by Joe Bollig
KANSAS CITY, Kan. — You might think that pro-lifers would be at a low point as the 36th anniversary of Roe v. Wade nearly coincides with the inauguration of President Barack Obama.
But if you thought that, you would be wrong.
“We’re at a high point,” said Ron Kelsey, archdiocesan consultant for pro-life ministry. “A nationwide survey by the U.S. Conference of Catholic Bishops found 82 percent of the American public favors restrictions on abortion, and the number [of people who want abortion restrictions] continues to grow.”
“The more and more people become informed, the more they want abortion restrictions,” he continued. “That stands in stark contrast [to efforts to promote] the Freedom of Choice Act.”
No question about it, the election of a president with a strong pro-abortion record is a downer, he said, but pro-lifers have always operated on the long term. Most people who voted for President Obama did not do so for his positions on the life issues.
“The victory will be won in the hearts and minds,” said Kelsey, “and we’re winning there.”
That pro-life determination will be on display during the annual March for Life in Washington, D.C., and during pro-life observances here in the archdiocese.
One of the most important events is the annual lobby day and rally at the state Capitol in Topeka on Jan. 22, which is sponsored by Kansans for Life.
“I think we’ll have a wonderful turnout,” said Mary Kay Culp, executive director of Kansans for Life.
“People are afraid of FOCA [the Freedom of Choice Act] and presidential executive orders,” she continued, “but they’re also very energized. Would [the Obama administration and Congress] dare to go that far and remove our abilities to have any [pro-life] laws at the state or federal level? That would be bold, and awful — and against public opinion.”
Usually, the big rally takes place on the south steps of the state Capitol. However, because of ongoing renovations, the event has been planned for across the street in front of the Kansas Judicial Center, home of the Kansas Supreme Court.
Events sponsored by Kansans for Life begin with a 9 a.m. registration, with coffee and doughnuts, in the basement of Mater Dei (Assumption) Church at Eighth and Jackson streets, just north of the Capitol.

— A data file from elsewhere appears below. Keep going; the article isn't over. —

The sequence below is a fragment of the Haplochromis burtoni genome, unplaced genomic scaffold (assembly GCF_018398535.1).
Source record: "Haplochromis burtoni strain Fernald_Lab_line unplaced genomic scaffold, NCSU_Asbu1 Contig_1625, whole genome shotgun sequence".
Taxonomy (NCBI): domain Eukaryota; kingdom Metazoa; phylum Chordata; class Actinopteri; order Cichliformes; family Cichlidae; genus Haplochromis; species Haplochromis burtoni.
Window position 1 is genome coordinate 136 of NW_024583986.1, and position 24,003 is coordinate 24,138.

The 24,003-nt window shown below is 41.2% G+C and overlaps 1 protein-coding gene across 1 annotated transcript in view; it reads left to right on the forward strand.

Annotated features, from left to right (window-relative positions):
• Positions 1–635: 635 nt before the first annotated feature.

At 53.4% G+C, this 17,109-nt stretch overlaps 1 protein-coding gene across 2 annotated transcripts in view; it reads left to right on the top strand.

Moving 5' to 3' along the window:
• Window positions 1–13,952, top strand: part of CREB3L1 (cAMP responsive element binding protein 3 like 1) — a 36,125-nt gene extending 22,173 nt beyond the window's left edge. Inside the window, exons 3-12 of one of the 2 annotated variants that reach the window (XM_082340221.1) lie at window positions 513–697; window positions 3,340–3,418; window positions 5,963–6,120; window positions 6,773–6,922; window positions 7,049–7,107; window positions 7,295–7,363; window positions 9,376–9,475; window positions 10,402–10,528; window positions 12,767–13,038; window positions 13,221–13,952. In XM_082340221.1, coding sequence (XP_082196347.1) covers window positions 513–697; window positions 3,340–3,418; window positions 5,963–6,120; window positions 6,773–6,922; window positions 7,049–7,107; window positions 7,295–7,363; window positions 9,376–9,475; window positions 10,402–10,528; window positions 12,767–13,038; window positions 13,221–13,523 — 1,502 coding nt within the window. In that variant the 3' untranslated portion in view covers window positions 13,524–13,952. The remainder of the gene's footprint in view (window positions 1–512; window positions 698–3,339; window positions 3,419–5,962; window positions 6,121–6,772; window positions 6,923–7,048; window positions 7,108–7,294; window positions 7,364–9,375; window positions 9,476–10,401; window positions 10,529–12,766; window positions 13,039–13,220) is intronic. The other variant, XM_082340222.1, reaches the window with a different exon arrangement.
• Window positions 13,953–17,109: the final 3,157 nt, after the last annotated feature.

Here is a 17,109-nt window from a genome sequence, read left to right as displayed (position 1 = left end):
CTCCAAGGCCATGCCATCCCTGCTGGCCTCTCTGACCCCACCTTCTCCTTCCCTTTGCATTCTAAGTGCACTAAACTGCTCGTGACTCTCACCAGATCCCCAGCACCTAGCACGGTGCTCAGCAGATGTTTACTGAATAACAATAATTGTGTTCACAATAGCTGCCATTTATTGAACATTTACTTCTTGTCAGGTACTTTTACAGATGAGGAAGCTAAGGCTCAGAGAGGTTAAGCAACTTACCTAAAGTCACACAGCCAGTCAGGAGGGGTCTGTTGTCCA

At 9:30 a.m., participants will be given instructions on how to find legislators’ offices. Because of renovations, some have been moved to the Docking Building and different parts of the Capitol. Participants will have an opportunity to visit legislators and tour the Capitol.
Two workshops will be offered in the basement of Mater Dei Church from 10 to 10:45 a.m. At 10:45 a.m., participants will march, with a Knights of Columbus honor guard, from the church to the Kansas Judicial Center for the rally.
Some participants will hold a vigil from 11 to 11:45 a.m. in front of the Judicial Center. They will place tape over their mouths to protest the continuing gag order on Judge Richard Anderson in the ongoing case regarding Planned Parenthood.
Church services will be held at noon, with a Mass and an interdenominational Protestant service.
Lunch will be served from 11:30 a.m. to 1:45 p.m. in the basement of Mater Dei Church. The cost is free, but a freewill offering is suggested.
Following lunch, a workshop will be held in the basement until 2:45 p.m. An open meeting and panel discussion will be held with the Kansans for Life board of directors at 3 p.m.
Culp said that it was absolutely vital that faithful Catholics participate and bring the pro-life message to state legislators. Kansas has good laws regulating abortion, but they’re not being enforced, she said.
Despite the disappointing presidential election, pro-lifers can be cheered by positive developments in the Kansas House. The Kansas Senate, however, continues to be a problem, thanks to the current leadership.
“The Senate majority leadership has arranged the committees so there aren’t enough pro-life senators on any committee to pass a bill easily except on the agriculture committee,” said Culp.
If there is one thing that is more encouraging than state-level political gains, it is the awakening that has resulted from people being shaken out of their pre-election apathy.
“I’m getting phone calls and e-mails, and even ‘confessions’ from people,” said Culp. “They’re saying, ‘Oh my gosh, what can I do?’ I tell them to come to the [Jan. 22] rally and our KFL breakfast and banquet.”
“I’ve never seen people so energized as they are now,” concluded Culp. “They want to do more. They don’t feel defeated.”